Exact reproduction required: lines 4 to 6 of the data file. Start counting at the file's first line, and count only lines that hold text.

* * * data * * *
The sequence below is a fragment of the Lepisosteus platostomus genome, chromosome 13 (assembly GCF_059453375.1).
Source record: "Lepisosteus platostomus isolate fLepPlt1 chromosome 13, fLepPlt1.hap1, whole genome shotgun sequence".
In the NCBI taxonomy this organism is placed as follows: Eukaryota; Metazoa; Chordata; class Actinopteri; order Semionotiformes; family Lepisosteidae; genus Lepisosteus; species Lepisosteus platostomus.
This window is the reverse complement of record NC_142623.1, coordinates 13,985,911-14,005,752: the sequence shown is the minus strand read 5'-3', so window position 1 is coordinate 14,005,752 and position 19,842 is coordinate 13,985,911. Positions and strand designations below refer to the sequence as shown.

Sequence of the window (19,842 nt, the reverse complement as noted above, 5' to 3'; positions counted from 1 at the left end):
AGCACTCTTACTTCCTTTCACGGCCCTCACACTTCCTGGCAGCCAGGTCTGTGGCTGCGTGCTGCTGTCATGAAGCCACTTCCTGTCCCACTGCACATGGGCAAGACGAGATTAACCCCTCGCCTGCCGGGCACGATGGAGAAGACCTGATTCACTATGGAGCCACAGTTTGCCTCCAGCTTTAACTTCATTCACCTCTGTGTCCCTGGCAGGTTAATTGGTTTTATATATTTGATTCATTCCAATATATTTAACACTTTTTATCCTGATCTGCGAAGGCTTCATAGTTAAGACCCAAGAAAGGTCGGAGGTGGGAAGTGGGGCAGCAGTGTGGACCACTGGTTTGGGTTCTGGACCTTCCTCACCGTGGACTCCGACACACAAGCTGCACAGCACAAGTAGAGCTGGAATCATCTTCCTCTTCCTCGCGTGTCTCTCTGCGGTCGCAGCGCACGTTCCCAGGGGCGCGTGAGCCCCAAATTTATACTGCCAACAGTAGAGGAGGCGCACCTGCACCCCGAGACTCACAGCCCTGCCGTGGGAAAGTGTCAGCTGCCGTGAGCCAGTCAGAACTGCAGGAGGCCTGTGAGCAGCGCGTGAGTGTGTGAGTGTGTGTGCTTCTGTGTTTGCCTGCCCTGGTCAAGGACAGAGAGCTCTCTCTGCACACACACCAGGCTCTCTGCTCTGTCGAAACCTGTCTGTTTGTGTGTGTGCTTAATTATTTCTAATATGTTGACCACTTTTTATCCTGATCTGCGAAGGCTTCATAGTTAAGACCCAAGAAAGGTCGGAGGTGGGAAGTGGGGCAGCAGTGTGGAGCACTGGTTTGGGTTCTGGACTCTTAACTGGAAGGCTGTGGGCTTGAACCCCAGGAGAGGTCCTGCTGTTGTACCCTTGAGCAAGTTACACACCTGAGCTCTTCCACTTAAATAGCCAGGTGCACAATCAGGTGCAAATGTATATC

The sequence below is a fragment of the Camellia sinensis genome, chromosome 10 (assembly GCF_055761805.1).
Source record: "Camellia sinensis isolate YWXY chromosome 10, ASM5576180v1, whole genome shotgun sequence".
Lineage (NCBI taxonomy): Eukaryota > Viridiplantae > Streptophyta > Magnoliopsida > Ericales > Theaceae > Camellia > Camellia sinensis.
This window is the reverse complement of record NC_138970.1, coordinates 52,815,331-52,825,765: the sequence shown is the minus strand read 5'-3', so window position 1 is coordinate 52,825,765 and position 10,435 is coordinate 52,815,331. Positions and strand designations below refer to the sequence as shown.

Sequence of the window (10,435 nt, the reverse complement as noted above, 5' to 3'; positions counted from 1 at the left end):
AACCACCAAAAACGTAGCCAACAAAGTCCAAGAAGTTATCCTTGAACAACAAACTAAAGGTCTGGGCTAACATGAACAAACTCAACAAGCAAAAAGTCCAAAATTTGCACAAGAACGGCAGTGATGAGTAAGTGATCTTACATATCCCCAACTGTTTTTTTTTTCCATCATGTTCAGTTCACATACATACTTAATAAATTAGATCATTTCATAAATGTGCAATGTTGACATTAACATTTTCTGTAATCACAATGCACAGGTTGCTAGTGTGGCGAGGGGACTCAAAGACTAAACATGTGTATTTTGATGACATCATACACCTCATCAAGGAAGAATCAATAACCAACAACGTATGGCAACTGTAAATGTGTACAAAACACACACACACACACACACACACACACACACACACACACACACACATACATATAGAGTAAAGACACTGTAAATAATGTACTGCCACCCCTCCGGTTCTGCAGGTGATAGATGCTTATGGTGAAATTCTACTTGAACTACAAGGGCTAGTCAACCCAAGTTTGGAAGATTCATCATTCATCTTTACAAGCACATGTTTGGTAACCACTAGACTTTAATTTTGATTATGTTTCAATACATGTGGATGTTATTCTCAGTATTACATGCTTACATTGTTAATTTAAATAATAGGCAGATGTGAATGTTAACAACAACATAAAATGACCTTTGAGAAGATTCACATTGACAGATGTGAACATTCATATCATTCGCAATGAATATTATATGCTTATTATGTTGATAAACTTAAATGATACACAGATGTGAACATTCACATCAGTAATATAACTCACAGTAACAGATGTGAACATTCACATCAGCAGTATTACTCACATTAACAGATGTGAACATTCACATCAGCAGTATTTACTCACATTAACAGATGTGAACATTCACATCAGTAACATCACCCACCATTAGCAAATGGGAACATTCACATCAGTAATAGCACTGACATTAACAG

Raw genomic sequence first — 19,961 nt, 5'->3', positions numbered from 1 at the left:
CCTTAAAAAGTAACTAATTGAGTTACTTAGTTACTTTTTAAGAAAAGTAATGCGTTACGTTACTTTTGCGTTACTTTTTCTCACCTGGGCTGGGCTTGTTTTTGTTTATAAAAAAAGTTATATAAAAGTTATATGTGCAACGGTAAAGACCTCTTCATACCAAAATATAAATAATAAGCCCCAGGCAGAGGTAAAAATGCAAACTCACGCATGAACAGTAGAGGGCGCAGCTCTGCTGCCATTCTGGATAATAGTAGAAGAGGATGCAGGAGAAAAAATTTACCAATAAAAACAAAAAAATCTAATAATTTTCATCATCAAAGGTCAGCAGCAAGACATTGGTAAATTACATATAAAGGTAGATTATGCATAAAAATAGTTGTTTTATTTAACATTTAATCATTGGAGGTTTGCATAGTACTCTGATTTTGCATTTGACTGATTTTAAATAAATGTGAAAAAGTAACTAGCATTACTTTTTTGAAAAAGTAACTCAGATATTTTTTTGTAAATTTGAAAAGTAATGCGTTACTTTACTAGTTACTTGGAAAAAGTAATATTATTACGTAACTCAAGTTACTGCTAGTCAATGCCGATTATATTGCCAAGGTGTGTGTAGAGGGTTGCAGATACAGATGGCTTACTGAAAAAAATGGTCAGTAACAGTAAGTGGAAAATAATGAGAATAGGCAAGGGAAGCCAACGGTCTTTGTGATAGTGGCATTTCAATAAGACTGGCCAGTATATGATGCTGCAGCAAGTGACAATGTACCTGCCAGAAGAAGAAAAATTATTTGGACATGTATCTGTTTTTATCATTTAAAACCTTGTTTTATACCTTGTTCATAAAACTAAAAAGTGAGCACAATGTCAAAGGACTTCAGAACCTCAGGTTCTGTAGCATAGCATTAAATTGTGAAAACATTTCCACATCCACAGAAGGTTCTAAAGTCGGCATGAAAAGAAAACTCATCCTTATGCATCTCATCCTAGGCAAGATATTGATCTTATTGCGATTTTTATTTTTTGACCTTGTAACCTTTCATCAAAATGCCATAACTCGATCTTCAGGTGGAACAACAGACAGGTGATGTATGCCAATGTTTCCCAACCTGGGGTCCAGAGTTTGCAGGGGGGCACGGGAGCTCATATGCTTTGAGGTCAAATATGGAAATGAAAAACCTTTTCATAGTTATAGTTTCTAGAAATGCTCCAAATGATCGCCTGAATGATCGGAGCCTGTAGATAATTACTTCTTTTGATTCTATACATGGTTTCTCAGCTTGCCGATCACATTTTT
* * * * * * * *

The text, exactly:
This window is the reverse complement of record NC_142623.1, coordinates 13,985,911-14,005,752: the sequence shown is the minus strand read 5'-3', so window position 1 is coordinate 14,005,752 and position 19,842 is coordinate 13,985,911. Positions and strand designations below refer to the sequence as shown.

Sequence of the window (19,842 nt, the reverse complement as noted above, 5' to 3'; positions counted from 1 at the left end):
AGCACTCTTACTTCCTTTCACGGCCCTCACACTTCCTGGCAGCCAGGTCTGTGGCTGCGTGCTGCTGTCATGAAGCCACTTCCTGTCCCACTGCACATGGGCAAGACGAGATTAACCCCTCGCCTGCCGGGCACGATGGAGAAGACCTGATTCACTATGGAGCCACAGTTTGCCTCCAGCTTTAACTTCATTCACCTCTGTGTCCCTGGCAGGTTAATTGGTTTTATATATTTGATTCATTCCAATATATTTAACACTTTTTATCCTGATCTGCGAAGGCTTCATAGTTAAGACCCAAGAAAGGTCGGAGGTGGGAAGTGGGGCAGCAGTGTGGACCACTGGTTTGGGTTCTGGACCTTCCTCACCGTGGACTCCGACACACAAGCTGCACAGCACAAGTAGAGCTGGAATCATCTTCCTCTTCCTCGCGTGTCTCTCTGCGGTCGCAGCGCACGTTCCCAGGGGCGCGTGAGCCCCAAATTTATACTGCCAACAGTAGAGGAGGCGCACCTGCACCCCGAGACTCACAGCCCTGCCGTGGGAAAGTGTCAGCTGCCGTGAGCCAGTCAGAACTGCAGGAGGCCTGTGAGCAGCGCGTGAGTGTGTGAGTGTGTGTGCTTCTGTGTTTGCCTGCCCTGGTCAAGGACAGAGAGCTCTCTCTGCACACACACCAGGCTCTCTGCTCTGTCGAAACCTGTCTGTTTGTGTGTGTGCTTAATTATTTCTAATATGTTGACCACTTTTTATCCTGATCTGCGAAGGCTTCATAGTTAAGACCCAAGAAAGGTCGGAGGTGGGAAGTGGGGCAGCAGTGTGGAGCACTGGTTTGGGTTCTGGACTCTTAACTGGAAGGCTGTGGGCTTGAACCCCAGGAGAGGTCCTGCTGTTGTACCCTTGAGCAAGTTACACACCTGAGCTCTTCCACTTAAATAGCCAGGTGCACAATCAGGTGCAAATGTATATC